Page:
Novel approaches to cooperation schemes in mobile networks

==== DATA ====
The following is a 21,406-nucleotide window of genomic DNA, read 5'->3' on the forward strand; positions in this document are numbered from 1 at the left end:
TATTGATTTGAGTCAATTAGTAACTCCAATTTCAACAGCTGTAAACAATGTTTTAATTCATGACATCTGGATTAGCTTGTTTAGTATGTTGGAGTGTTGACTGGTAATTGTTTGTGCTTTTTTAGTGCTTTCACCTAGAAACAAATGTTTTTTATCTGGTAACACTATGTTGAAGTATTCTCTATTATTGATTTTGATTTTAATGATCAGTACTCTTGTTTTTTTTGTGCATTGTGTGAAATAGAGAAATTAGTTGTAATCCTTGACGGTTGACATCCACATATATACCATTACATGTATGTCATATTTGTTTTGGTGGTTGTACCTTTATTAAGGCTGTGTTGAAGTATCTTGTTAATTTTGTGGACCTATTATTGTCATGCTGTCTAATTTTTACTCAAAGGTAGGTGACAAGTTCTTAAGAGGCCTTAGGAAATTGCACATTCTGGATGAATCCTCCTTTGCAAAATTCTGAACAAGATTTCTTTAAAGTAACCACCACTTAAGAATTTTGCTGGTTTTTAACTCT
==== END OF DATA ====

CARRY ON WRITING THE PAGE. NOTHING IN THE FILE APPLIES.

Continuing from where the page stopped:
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The advent of next-generation technologies such as short range ad hoc communication devices, sensors, and autonomous robotic agents has introduced a new type of wireless mobile ad hoc network. The dynamic nature of such a network, inherent from its node mobility, introduces major challenges to efficient data communications and information sharing. Even though there have been a considerable number of studies on the impact of random or deterministic node mobility on existing network protocols, few works have exploited controllable or semi-deterministic node mobility for the design of network protocols as a means to tackle those challenges. In this work, we investigate how node mobility (controllable or semi-deterministic) can be considered when designing network protocols to address problems for which traditional approaches cannot be used. First, we study the design of cooperative protocols for mobile wireless sensor networks that exploit the controllable mobility of sensor nodes that are power-constrained and self-propelled. We consider two different but related problems in the remote sensing operation, namely search and survey and monitoring problems, where deploying stationary sensor nodes becomes infeasible. The objective of the first problem is to perform a fast but coarse-grained survey of a very large area, targeting time-sensitive search and survey applications (e.g., surveillance, search and rescue operations, or seismic monitoring). For this problem, we propose a synchronization-based survey (SBS) scheme, in which mobile sensor nodes form an intermittently connected network (ICN). The objective of the second problem is to monitor closely the phenomena of interest which may migrate over time across a more targeted area. In order to address this problem, we propose a fully distributed algorithm, called Causataxis, inspired by biological systems. In the second part of this work, we extend our discussion to design a network architecture for an ITS (Intelligent Transportation System) exploiting vehicles' semideterministic mobility to provide a high-quality data transfer service to users. The proposed ITS architecture utilizes the mobility profile of vehicles as well as a wireless mesh network, called an ad hoc distribution network (ADN), consisting of one or more server stations (SSs) and access points (APs) using ad hoc channels. The objective is, given the mobility information from the vehicles, to design routing protocols and data transmission scheduling algorithms which maximize the amount of requested data that can be delivered to the requesting vehicles during their journey using the ADN. We also prove that the optimization problem, as well as its key variations, is NP-hard.